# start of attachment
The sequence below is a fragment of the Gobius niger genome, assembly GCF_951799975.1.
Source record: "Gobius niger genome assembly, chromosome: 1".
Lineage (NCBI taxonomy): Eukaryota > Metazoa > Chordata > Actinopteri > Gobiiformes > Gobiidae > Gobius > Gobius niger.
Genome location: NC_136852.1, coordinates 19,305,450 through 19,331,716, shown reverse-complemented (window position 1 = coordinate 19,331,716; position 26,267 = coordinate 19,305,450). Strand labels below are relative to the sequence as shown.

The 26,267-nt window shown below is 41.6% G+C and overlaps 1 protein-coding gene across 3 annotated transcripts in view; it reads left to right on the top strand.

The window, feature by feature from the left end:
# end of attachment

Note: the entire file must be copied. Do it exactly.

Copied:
The sequence below is a fragment of the Gobius niger genome, assembly GCF_951799975.1.
Source record: "Gobius niger genome assembly, chromosome: 1".
Lineage (NCBI taxonomy): Eukaryota > Metazoa > Chordata > Actinopteri > Gobiiformes > Gobiidae > Gobius > Gobius niger.
Genome location: NC_136852.1, coordinates 19,305,450 through 19,331,716, shown reverse-complemented (window position 1 = coordinate 19,331,716; position 26,267 = coordinate 19,305,450). Strand labels below are relative to the sequence as shown.

The 26,267-nt window shown below is 41.6% G+C and overlaps 1 protein-coding gene across 3 annotated transcripts in view; it reads left to right on the top strand.

The window, feature by feature from the left end: